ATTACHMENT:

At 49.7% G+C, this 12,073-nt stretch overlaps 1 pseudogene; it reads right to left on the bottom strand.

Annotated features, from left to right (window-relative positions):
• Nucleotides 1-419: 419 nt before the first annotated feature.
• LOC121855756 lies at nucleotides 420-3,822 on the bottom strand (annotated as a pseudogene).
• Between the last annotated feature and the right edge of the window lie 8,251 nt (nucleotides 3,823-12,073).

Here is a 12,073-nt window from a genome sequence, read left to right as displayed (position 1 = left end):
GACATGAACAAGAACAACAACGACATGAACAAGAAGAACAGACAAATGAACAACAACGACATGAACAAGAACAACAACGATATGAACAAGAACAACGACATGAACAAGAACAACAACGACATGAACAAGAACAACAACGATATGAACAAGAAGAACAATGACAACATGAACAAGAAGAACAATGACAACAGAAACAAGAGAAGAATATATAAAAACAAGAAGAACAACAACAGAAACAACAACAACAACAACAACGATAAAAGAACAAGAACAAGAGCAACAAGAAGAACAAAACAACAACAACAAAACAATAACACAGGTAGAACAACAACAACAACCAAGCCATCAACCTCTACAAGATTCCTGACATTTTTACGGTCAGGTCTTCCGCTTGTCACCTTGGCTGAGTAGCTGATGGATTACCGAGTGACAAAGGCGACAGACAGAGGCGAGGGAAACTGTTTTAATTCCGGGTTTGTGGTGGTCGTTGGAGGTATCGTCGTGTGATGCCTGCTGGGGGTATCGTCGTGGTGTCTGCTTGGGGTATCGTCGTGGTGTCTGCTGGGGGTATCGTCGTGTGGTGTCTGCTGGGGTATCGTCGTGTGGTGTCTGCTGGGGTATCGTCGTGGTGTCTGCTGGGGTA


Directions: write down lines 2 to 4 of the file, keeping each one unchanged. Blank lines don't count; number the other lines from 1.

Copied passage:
Annotated features, from left to right (window-relative positions):
• Nucleotides 1-419: 419 nt before the first annotated feature.
• LOC121855756 lies at nucleotides 420-3,822 on the bottom strand (annotated as a pseudogene).